PressTV - The South Korean government has vowed to crack down on protests ahead of a planned rally in the capital, Seoul.
Workers, farmers, teachers and social activists plan to take to the streets on December 5 to protest the government’s labor reforms and its plans to lift agricultural protection and impose its own history textbooks on schools.
In a nationally-televised address on Friday, Justice Minister Kim Hyun-woong vowed zero tolerance, saying the government would “eradicate” any public disorder and make violators “pay the price.”
Kim had issued a similar warning before a huge anti-government rally in Seoul earlier this month, which attracted around 60,000 people. The protest saw numerous clashes between protestors and police, prompting President Park Geun-hye to urge strong measures against future demonstrations.
Activists are undeterred. They say the labor reforms benefit only the country’s huge family-controlled conglomerates and make it easier to fire workers. Critics are also angry about the plan to introduce government-written history textbooks, denouncing it as an attempt to whitewash the brutal dictatorships in the 1980s.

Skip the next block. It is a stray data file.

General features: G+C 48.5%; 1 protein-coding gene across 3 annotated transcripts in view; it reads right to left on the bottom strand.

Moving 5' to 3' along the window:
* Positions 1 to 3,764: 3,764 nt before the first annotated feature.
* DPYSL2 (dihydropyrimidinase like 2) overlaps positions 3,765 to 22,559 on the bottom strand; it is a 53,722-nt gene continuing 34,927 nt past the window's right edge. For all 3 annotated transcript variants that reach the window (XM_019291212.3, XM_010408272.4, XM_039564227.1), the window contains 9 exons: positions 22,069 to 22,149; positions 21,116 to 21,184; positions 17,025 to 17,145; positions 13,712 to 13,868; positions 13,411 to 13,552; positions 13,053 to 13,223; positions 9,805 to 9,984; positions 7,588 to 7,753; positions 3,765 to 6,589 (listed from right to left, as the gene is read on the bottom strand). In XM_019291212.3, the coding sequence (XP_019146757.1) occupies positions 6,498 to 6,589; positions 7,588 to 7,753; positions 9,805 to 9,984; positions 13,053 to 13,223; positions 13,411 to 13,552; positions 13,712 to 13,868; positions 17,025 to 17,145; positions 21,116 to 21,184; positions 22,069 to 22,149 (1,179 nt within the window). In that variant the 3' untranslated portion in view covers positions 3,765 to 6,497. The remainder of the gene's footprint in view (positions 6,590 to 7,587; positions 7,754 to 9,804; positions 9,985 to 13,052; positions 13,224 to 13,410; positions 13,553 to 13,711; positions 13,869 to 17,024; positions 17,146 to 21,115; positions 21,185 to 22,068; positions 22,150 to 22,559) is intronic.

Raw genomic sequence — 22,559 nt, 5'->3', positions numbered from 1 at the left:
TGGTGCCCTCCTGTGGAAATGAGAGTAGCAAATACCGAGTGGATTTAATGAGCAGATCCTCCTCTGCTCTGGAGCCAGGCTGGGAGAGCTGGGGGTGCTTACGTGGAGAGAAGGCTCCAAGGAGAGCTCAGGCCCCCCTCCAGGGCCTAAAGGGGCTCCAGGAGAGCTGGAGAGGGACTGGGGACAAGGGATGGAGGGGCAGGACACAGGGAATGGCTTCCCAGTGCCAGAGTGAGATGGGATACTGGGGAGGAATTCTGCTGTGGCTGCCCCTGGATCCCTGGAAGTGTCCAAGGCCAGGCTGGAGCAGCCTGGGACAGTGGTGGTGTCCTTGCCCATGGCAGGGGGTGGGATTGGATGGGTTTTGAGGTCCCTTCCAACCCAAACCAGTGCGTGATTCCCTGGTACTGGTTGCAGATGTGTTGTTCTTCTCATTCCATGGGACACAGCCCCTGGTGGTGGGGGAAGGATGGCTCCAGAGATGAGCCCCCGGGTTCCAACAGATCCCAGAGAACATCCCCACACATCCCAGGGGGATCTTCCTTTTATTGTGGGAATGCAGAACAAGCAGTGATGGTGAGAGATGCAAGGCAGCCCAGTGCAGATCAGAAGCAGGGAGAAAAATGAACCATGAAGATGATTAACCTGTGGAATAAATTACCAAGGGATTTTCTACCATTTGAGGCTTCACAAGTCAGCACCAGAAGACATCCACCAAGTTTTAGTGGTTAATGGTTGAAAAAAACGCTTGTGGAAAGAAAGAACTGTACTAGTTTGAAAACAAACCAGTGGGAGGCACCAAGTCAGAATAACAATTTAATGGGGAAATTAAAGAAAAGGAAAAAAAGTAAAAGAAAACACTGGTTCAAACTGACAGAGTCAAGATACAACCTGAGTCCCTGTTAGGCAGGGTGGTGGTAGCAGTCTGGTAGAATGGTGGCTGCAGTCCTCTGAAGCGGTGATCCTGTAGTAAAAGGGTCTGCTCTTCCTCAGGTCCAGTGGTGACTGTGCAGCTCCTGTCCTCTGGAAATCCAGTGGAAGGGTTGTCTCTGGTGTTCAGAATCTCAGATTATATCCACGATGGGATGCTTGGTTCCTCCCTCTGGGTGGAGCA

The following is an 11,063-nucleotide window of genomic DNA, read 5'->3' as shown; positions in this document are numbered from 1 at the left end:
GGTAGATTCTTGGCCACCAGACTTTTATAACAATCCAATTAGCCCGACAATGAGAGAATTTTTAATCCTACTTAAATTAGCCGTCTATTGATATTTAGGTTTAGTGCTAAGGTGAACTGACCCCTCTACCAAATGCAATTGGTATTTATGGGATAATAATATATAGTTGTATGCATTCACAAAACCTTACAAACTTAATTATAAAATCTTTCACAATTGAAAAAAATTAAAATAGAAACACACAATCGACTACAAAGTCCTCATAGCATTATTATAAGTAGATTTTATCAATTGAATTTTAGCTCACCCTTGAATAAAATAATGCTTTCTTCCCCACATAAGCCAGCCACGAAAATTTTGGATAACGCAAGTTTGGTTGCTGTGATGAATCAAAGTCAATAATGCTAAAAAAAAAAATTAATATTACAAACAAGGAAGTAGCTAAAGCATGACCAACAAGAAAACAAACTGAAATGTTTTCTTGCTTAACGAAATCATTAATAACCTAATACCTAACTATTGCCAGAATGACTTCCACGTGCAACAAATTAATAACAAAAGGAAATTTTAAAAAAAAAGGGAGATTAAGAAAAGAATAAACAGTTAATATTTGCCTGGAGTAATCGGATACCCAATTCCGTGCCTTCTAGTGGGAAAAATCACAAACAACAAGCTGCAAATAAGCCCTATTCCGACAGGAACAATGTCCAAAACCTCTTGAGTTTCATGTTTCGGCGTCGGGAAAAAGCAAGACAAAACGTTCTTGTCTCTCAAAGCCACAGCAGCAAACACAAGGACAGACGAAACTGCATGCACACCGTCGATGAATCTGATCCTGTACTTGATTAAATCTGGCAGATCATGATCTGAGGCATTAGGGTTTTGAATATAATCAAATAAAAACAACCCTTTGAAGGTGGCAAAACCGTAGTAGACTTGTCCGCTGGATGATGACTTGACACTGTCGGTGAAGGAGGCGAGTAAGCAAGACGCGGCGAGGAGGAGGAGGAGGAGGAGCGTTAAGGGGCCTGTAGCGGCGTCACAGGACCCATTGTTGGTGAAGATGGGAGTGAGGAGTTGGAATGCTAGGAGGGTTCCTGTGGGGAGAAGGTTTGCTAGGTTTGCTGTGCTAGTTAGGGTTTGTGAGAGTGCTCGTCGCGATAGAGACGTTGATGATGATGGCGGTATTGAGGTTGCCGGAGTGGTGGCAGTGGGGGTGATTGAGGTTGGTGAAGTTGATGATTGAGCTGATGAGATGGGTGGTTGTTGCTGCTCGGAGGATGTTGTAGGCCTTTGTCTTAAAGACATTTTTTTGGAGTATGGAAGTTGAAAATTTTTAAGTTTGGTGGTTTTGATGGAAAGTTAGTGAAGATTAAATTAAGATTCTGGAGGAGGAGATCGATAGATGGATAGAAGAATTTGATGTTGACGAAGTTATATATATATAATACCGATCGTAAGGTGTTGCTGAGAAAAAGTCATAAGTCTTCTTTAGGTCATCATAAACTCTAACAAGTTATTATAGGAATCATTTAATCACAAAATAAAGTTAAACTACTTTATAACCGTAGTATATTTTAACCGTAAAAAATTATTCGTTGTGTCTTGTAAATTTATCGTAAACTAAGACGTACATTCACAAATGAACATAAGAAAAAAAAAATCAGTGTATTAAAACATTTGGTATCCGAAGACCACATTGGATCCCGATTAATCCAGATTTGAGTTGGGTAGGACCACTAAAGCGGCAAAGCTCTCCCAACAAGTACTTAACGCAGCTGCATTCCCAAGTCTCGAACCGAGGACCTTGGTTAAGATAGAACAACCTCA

The developments come ahead of parliamentary elections scheduled for next April.
Among the activist groups and individuals involved in the acts of protest is Han Sang-gyun, the president of the Korean Confederation of Trade Unions (KCTU). He has been taking refuge inside a major Buddhist temple in Seoul for the past two weeks, with the government urging him to surrender and warning that anyone helping him escape would be arrested.